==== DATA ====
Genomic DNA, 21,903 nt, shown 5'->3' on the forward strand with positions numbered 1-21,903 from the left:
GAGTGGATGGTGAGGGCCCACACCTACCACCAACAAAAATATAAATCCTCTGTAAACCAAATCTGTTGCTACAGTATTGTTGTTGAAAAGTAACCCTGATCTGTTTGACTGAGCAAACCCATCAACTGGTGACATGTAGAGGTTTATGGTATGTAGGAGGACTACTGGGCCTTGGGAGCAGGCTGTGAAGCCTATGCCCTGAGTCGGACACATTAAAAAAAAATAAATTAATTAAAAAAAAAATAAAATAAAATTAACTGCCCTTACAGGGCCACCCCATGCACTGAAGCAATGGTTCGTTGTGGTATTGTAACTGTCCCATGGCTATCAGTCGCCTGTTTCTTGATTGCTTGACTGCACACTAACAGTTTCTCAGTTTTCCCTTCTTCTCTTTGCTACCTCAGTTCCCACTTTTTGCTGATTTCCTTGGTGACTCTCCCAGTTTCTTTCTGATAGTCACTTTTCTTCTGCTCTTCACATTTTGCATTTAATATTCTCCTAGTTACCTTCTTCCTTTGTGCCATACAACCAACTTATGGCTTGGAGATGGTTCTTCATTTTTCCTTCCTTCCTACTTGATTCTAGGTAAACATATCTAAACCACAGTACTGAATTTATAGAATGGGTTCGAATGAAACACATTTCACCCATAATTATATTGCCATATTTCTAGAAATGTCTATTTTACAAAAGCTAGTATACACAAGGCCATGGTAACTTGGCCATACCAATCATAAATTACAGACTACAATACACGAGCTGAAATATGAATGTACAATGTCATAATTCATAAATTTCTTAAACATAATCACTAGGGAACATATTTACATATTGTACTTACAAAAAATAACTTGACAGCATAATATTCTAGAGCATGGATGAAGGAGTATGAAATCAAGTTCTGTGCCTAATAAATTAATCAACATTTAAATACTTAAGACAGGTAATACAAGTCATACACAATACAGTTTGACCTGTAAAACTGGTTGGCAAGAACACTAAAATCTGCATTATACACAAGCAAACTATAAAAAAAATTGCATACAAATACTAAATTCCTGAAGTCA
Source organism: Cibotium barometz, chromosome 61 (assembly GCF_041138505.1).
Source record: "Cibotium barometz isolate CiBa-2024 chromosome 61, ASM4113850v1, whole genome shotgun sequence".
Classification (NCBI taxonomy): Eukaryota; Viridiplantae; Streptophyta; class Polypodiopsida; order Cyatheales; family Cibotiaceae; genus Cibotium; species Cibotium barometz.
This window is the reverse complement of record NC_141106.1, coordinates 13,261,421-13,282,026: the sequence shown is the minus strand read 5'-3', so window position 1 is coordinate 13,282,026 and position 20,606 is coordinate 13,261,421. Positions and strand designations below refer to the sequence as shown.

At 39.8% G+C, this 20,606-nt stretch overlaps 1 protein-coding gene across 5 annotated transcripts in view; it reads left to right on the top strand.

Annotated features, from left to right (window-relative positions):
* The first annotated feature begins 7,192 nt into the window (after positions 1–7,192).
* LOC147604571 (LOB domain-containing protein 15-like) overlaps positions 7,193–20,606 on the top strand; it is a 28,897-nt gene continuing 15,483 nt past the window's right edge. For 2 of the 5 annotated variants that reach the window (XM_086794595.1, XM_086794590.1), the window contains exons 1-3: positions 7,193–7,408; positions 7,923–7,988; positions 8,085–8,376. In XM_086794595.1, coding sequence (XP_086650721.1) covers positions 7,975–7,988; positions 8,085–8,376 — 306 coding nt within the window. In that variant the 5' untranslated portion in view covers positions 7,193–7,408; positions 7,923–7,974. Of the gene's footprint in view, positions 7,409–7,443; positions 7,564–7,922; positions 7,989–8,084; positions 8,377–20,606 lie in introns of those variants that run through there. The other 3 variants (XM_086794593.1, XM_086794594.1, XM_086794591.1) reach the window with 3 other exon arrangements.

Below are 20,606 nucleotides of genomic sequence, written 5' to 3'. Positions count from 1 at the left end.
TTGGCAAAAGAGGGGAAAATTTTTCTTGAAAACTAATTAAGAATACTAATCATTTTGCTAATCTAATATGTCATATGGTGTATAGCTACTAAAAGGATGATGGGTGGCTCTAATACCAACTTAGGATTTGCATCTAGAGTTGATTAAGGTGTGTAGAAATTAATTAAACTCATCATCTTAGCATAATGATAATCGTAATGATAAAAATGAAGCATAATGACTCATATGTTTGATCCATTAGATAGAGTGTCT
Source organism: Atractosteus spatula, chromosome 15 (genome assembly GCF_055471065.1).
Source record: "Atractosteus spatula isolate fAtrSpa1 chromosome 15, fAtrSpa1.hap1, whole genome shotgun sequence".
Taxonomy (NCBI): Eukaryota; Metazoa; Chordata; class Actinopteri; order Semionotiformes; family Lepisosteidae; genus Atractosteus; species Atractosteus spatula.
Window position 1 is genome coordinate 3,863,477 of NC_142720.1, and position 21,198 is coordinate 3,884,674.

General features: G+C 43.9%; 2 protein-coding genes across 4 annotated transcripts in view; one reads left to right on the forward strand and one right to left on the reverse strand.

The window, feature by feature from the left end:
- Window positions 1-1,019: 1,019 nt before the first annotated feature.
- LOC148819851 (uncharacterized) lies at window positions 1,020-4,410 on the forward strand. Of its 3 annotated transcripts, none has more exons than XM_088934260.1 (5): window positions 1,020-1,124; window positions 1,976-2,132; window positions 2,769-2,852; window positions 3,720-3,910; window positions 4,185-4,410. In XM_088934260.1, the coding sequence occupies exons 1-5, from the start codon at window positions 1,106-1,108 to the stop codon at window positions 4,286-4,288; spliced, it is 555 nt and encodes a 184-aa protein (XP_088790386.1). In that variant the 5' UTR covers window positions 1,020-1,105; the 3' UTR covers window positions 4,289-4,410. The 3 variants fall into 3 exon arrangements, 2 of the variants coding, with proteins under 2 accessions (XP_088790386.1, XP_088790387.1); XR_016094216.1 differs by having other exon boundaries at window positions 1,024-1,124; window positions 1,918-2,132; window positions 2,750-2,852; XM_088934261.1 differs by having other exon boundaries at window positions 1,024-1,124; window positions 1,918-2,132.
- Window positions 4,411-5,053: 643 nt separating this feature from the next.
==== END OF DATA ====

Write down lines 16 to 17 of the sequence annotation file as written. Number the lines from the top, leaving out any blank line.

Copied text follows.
Window position 1 is genome coordinate 3,863,477 of NC_142720.1, and position 21,198 is coordinate 3,884,674.

General features: G+C 43.9%; 2 protein-coding genes across 4 annotated transcripts in view; one reads left to right on the forward strand and one right to left on the reverse strand.